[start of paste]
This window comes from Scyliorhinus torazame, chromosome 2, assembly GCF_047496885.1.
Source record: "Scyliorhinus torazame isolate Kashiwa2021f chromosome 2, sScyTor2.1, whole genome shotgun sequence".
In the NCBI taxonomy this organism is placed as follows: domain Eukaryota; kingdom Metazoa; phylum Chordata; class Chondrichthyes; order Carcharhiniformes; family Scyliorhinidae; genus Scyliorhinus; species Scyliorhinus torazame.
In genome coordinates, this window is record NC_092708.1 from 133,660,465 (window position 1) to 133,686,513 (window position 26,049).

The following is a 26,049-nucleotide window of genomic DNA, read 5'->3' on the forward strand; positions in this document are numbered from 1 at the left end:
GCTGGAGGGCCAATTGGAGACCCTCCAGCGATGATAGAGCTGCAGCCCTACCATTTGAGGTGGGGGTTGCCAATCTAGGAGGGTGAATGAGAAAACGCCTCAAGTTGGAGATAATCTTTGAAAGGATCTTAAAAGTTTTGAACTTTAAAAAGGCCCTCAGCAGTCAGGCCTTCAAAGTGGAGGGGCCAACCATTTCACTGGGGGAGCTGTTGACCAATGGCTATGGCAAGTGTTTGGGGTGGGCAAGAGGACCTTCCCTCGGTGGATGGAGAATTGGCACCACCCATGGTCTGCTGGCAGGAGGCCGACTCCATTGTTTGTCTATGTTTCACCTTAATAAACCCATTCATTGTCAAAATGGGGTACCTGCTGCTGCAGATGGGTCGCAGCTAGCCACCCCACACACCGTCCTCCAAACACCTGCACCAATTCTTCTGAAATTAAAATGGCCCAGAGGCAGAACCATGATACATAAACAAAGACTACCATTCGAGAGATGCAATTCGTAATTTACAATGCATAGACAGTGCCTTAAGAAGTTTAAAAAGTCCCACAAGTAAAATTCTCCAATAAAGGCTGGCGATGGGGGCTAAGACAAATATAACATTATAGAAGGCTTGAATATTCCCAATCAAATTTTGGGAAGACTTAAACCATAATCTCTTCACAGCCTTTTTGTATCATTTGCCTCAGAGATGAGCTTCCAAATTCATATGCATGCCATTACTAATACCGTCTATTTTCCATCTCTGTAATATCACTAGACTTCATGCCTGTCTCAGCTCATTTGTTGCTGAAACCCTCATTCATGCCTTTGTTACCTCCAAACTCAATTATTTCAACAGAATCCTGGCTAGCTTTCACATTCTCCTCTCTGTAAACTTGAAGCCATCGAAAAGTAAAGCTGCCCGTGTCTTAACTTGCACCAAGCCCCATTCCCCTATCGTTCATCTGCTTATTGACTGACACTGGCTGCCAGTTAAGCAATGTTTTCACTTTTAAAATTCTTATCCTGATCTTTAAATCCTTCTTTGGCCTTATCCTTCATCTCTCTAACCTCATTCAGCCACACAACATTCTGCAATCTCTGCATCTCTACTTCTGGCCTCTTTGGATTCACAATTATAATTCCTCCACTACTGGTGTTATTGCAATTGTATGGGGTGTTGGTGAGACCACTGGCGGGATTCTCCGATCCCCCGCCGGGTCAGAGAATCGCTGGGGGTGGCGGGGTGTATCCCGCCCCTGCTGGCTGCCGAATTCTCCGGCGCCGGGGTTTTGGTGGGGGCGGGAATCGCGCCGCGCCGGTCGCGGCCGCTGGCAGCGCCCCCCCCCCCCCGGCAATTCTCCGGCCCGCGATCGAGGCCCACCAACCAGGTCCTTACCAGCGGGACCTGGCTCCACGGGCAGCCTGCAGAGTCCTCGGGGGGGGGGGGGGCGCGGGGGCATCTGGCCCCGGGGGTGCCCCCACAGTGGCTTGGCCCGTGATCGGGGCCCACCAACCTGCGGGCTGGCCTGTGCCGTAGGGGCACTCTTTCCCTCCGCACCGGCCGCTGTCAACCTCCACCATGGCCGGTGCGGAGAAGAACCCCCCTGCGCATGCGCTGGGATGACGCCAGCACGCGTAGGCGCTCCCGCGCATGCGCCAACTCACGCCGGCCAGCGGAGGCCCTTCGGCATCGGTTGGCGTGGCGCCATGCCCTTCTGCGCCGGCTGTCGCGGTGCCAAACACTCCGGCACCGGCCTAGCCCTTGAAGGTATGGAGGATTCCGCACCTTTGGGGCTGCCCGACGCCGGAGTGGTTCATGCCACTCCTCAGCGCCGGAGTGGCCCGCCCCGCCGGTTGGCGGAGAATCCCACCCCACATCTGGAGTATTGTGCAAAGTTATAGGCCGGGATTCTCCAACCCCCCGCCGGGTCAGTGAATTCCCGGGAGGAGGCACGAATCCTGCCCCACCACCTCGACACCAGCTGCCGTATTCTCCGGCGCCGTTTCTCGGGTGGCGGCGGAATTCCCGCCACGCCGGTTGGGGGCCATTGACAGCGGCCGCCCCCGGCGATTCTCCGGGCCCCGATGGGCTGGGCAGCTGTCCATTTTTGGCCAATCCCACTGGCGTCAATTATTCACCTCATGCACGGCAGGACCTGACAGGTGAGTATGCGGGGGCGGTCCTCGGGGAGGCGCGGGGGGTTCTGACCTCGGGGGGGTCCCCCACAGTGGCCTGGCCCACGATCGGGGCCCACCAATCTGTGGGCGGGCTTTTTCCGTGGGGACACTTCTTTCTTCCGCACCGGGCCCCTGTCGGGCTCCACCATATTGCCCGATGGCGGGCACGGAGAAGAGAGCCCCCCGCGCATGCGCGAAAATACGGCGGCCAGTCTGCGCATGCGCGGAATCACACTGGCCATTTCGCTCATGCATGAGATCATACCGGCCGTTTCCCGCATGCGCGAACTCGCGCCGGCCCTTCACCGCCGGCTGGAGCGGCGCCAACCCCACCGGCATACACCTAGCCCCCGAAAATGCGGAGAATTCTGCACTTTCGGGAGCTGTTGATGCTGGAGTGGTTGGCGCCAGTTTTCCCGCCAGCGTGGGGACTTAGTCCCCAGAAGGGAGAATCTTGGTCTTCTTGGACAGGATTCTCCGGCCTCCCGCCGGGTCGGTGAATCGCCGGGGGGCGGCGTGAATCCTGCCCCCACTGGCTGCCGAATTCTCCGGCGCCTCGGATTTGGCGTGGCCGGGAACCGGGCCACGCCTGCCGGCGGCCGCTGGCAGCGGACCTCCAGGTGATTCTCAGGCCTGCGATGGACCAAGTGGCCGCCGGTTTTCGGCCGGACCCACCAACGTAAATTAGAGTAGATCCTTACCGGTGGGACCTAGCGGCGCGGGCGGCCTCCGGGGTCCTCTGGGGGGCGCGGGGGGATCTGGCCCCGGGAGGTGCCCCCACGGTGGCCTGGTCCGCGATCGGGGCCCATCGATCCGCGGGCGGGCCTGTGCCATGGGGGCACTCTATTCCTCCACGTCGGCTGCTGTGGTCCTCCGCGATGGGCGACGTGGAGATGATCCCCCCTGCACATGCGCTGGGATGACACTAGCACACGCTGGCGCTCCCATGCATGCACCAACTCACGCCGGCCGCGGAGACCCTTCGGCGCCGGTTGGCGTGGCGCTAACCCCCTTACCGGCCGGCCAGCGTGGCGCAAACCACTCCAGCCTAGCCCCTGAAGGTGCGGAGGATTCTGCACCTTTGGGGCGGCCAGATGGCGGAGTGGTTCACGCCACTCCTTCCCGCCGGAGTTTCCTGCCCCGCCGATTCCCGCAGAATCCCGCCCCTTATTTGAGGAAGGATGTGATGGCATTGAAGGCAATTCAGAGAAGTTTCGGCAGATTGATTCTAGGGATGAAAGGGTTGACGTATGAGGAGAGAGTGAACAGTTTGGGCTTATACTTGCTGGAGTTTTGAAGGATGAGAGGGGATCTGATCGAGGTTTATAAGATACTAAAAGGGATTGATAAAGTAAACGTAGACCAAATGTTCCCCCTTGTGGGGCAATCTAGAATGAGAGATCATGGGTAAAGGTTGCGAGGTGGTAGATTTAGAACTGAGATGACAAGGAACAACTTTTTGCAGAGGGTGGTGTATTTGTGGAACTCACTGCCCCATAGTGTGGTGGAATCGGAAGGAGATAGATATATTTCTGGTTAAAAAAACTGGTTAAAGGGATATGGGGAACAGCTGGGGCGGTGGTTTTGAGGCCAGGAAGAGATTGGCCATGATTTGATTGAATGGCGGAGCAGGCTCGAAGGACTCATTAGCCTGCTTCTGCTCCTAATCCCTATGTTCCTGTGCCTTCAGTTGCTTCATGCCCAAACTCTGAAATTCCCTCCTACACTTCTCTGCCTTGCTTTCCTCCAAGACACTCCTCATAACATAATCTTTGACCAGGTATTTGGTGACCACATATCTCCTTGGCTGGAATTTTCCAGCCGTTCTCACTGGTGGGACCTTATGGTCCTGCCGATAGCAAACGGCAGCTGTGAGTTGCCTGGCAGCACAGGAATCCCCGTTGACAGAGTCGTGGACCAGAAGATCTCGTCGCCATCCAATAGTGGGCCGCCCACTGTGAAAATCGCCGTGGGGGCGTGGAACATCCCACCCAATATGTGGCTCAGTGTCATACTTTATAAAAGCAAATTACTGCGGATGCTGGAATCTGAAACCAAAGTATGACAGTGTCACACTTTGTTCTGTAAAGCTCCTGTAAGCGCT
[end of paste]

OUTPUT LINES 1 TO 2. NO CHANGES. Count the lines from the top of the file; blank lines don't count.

This window comes from Scyliorhinus torazame, chromosome 2, assembly GCF_047496885.1.
Source record: "Scyliorhinus torazame isolate Kashiwa2021f chromosome 2, sScyTor2.1, whole genome shotgun sequence".